What Is an Acceptable Email Download Speed?
We could make all sorts of jokes and cheeky references with this statement, but we’ll cut to the chase: Email size does matter.
While HTML email size can affect deliverability, the loaded weight of the email (the size of the email once opened, with images loaded) also affects subscriber engagement. A large email takes longer to download, which can result in lost interest and lost clicks. How many times have you been frustrated by an email image that takes more than a few seconds to load?
So, when a subscriber is waiting to download an email, how long should he or she wait? What is an acceptable download speed for an email?
Where We Stand
When developing Campaign Precheck’s image optimization tool, we decided to take a stance on what we think is an acceptable email download speed.
To inform our opinion, we combined research and experience from our 10 years in the email marketing industry. We considered that notorious eight-second attention span of the average customer or reader, as well as email analytics on read/skim rates, and other industry benchmarks from email teams at MailChimp and Salesforce.
Here’s where we landed:
Acceptable Email Download Speeds
- 3G connection: Less than 4 seconds
- 4G connection: Less than 3 seconds
- LTE connection: Less than 2.5 seconds
- Desktop connection: Less than 2 seconds
Average Network Data Speeds Across the U.S.
When determining our optimal download speeds, we also investigated average network speeds to get a better sense of what kind of connections users have in the U.S.
We dug around a few sources, including PCWorld, OpenSignal and Akamai, and calculated average speeds for 3G, 4G and LTE networks. The averages were based on sample data from the major cell carriers and the speeds in major metropolitan areas in the U.S. To clarify, much of the data is sourced from 2017.
To determine average connection speed for desktop users in the U.S., we looked at akamai’s 2017 report that showed the average connection speed in the U.S. at 18.7 Mbps, a 22% increase over 2016. With that, we estimated 2018’s average speed to sit around 22.8Mbps (a 22% increase over 2017).
After running the numbers, here’s what we determined as average network data speeds in the U.S. in megabits per second (Mbps):
- 3G: 2.03 Mbps
- 4G: 6.20 Mbps
- LTE: 16.31 Mbps
- Desktop: 22.8 Mbps
These estimates, combined with our industry knowledge and research, helped inform our benchmarks for email download speed.
How Can I Determine My Email Download Speed?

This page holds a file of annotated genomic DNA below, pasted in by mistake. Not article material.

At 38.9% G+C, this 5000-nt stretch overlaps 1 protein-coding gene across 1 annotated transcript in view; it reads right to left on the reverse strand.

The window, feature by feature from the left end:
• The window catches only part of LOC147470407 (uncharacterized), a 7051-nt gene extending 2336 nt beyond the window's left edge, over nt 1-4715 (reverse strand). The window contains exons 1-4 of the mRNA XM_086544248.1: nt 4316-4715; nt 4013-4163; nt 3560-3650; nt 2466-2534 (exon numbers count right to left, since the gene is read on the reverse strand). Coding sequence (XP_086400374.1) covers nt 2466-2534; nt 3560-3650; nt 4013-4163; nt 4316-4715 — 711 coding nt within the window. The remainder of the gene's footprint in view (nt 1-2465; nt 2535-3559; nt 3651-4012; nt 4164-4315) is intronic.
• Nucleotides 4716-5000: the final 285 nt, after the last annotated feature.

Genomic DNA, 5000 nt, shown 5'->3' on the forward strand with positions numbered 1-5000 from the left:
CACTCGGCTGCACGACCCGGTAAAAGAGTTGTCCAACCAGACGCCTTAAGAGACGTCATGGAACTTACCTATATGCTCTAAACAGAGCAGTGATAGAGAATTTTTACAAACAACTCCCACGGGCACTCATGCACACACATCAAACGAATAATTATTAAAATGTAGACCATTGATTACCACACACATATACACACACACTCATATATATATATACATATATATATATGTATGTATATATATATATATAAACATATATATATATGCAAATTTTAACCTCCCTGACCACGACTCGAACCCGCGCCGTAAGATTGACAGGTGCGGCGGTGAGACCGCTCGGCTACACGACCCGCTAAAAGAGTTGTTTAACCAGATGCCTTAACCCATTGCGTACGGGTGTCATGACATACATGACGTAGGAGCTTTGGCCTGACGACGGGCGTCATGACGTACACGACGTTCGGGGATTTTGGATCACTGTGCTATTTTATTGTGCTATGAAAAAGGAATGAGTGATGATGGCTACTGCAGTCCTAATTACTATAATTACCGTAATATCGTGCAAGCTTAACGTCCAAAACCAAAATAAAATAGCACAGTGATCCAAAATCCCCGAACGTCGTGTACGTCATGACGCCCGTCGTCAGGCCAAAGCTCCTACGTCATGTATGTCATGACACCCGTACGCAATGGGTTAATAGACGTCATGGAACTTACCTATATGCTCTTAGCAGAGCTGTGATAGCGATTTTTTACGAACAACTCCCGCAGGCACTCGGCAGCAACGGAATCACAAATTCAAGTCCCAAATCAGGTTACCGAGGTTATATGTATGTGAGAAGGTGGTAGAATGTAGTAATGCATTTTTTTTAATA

Email on Acid’s Image optimization tool (part of Campaign Precheck’s image validation workflow) looks at your email size with the images downloaded and determines how long it will take to render the email on a 3G, 4G, LTE and desktop connection.
If the download time takes longer than the parameters we set above, Campaign Precheck will flag large images and offer to optimize them to a smaller size.
How Can I Reduce Email Image Size?
If large image sizes are getting you down (and slowing your download speeds), Campaign Precheck can help with that, too.
Once you run your email through Campaign Precheck’s image optimization, the tool will flag large images (over 200KB) that may increase download time. With the click of a button, you an optimize the image to a smaller size. Email on Acid will host the image for you or you can download the optimized image if you want to host it yourself.
What Do You Think Is an Acceptable Email Download Speed?
Do you agree or disagree with what we’ve set as an acceptable speed? Do you think emails should take more or less time to download? We’d love to hear your opinions. Feel free to leave a comment below or hit us up on Facebook or Twitter.
Clarification: Email Size and Deliverability
We should clarify the difference between email HTML file size and loaded email size. The HTML size is all the code you’ve used to create the email (tables, media queries, etc.). The loaded weight of the email is how large the email is once a user opens it in the client – this includes all the downloaded images.
Spam filters see the size of the email HTML file and don’t consider the size of any images in the email. The images are linked to the HTML file, but email client will not download them until the user opens the email.
From a deliverability standpoint, we’ve done some testing around what file size triggers spam filters and found that emails larger than 100KB tend to land in the spam folder. It’s also a good idea to keep your email HTML below 102KB to prevent clipping in Gmail clients.
To keep your email HTML under the 100KB limit, consider removing redundant or unused styles, moving some of the content of the email to a landing page, or removing any unnecessary characters from your code.
Author: Melanie Graham
Born and raised in New England, Melanie has a background as a writer, editor and journalist. After roaming the U.S. as an expert vagabond, she’s landed in Denver as Email on Acid’s content manager. She’s a music nerd at heart who loves spending time at the piano.